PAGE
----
Make Your Mark: Sacramento’s Young Leaders at Emerge Summit
Supporting Metro EDGE's signature professional development event

More than 600 Sacramento area young professionals converged at Metro EDGE’s 2019 Emerge Summit, an all day event that featured inspirational speakers, breakout sessions at venues across downtown and a power networking after-party. The Graduate School of Management supported the event as the presenting sponsor.

As a twentysomething new member of Metro EDGE, I came away energized by the presentations and seeing so many talented and innovative EDGErs invest time to come together to share ideas and build relationships. There’s a collective passion and drive for positive social change in California’s capital. 

Make Your Mark: Sacramento’s Young Leaders at Emerge Summit

Sacramento native, best-selling author and TEDx speaker Isaac Serwanga kicked off Emerge at the Crest Theater on K Street. The founder of Inform and Inspire encouraged us to take action.

“Sacramento is essentially a hotbed for young creatives to get together,” Serwanga said.

“Events like these are first and foremost a place to get together, to bounce ideas off one another, and ultimately a place to form connections as people depend on one another as they go in their different directions,” he said. ”We talk a lot about the work aspect, but you have to talk about the relationship aspect as well, and what that means for people.”

Celebrating its 10th anniversary, Metro EDGE is the capital region’s 40-and-under young professional program of the Sacramento Metro Chamber Foundation. These movers and shakers (better known as “EDGErs”) come from a myriad of business, public and nonprofit sectors with diverse backgrounds and education levels.

Crest TheaterOur MBA admissions team at Metro Edge Emerge SummitThe BankEmerge attendeesIsaac SerwangaAndrea at EDGE 916


Two of our UC Davis MBA alumni, Bianca Sievers and Siah Gaye, teamed up to present on effective career transitions and work-life balance, sharing their experiences and tips.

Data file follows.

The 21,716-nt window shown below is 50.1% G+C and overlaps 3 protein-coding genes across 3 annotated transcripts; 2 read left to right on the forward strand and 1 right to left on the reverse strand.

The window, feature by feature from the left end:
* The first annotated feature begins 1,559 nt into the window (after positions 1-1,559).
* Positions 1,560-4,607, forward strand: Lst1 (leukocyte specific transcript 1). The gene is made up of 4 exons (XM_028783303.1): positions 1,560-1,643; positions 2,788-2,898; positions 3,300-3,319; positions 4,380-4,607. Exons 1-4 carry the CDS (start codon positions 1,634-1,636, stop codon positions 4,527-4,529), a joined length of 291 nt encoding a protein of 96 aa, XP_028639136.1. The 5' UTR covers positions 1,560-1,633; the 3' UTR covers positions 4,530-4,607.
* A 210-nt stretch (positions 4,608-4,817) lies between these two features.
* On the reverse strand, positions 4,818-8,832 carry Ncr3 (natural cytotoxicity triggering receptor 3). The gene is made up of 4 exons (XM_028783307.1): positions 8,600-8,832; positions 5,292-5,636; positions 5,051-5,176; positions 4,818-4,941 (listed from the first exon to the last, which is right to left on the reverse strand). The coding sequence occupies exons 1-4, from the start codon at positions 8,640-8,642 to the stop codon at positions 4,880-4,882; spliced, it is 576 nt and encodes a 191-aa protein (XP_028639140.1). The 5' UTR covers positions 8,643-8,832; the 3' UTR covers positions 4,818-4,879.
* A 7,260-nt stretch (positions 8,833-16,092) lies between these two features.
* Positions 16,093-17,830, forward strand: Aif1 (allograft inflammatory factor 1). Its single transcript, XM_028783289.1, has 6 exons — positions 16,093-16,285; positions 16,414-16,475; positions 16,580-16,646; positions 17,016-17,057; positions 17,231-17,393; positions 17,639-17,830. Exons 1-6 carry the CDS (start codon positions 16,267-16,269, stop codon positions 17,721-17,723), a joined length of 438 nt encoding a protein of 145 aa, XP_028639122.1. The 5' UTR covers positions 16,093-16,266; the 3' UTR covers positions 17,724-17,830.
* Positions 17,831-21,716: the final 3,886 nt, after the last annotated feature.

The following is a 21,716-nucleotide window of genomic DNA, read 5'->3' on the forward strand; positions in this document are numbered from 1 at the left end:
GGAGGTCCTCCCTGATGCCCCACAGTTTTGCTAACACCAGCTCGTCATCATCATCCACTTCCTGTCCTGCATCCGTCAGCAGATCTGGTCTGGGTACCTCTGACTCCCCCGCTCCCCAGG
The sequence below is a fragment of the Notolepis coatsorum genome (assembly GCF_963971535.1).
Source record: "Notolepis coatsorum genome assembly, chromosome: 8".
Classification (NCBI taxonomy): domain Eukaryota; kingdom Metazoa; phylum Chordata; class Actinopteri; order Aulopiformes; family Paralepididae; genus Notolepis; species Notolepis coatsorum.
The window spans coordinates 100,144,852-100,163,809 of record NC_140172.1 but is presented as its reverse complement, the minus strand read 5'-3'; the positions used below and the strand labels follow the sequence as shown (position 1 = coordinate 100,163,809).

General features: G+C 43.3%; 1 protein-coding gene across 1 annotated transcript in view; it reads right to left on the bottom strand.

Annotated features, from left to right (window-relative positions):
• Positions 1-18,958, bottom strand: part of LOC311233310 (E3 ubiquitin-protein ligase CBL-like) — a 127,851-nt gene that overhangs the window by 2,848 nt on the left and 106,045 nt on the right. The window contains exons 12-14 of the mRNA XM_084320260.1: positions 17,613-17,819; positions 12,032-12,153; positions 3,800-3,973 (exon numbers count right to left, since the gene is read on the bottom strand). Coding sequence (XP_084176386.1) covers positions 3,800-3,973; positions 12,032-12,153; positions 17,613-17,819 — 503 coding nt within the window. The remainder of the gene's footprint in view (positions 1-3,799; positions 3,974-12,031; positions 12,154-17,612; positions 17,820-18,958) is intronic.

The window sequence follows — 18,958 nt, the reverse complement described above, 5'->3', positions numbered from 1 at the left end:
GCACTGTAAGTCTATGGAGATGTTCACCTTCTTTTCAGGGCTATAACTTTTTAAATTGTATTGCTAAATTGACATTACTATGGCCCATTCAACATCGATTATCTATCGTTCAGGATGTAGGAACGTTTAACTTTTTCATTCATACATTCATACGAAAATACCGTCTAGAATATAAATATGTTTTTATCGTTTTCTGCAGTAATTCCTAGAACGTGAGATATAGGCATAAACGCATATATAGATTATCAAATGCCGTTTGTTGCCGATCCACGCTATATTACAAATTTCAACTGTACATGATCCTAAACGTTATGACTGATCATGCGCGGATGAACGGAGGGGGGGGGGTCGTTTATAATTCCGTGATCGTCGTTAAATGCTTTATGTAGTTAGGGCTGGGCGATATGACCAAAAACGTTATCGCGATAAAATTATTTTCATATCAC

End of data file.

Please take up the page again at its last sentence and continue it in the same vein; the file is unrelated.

Bianca Sievers

“I see this as an opportunity to share about things I care a lot about, but also as a chance to learn from others,” Sievers said of Emerge. “It’s nice to see Metro EDGE pulling together thought leaders, whether in business, academia or government…That trifecta, and bringing young people together, spurs inspiration and innovation.”

“Sacramento is an incredible place for young professionals right now,” —Isaac Serwanga, Founder of Inform and Inspire

As a policy adviser for the director of the California Department of Water Resources, Sievers manages complex department initiatives, such as strategic planning and reporting, internal and external communications and outreach, and climate change mitigation and adaptation strategies.

Gaye, who has worked for Frito-Lay, Amazon and Tesla, also finds himself making complex decisions with multi-layered implications. He shared advice for positive work-life balance while working under pressure at companies in highly competitive markets.

Gaye recently transitioned again himself, moving from Amazon to become a senior operations manager at HD Supply, one of the largest industrial distributors in North America.

“For me, being in operations, leadership is vitally important,” Gaye shared. “You’re leading people from various backgrounds and how you learn to lead them is key.”

PROFESSOR ELSBACH: How to sell your ideas

Before their session, Gaye and Sievers attended the presentation by Graduate School of Management Professor Kimberly Elsbach. She shared her research on how to effectively pitch new ideas. She shared proven tactics to improve the chances of ideas being accepted based on the personality traits of leaders/decision-makers.

Kim Elsbach at Metro Edge Summit

“When you attend a session like this, you get that ah-ha moment,” Gaye said. ”‘That’s why this leader reacts a certain way.’ You figure out why they are the way they are, and that’s really eye-opening.”

The session included hands-on activities based on Elsbach’s research at companies. 

“I loved the energy of the attendees, and I found the audience to be engaged and willing to jump in and try some new things—that’s exactly what I was hoping for,” she said. “That’s what this summit is about—engaging. And it’s nice for academics to find ways to engage with the business community and teach a practical skill.”


The Bank mixer

Marking Metro EDGE’s decade of success, Emerge culminated with EDGE 916, a networking after-party at The Bank, the iconic financial and architectural landmark turned upscale restaurant and bar. Hundreds of attendees gathered to unwind and meet other young professionals. As sponsor, we also had the opportunity to hand out GSM-branded pint glasses as souvenirs.

Keynote speaker Serwanga said the intangible rewards of the conference include more than lessons learned, and he hopes to see young professionals calling on their newfound relationships in the near future.

“The greatest takeaway for any young professional coming to an event like Metro EDGE’s Emerge Summit is the relationships you can build,” Serwanga said.

“There are people ready, willing and able to support, connect and learn. That’s what it’s all about. The speakers are incredible. The information is incredible. But at the end of the day, if you meet two, three or four people that you vibe with, that have great energy, and you can learn from, then you’ve won your day.”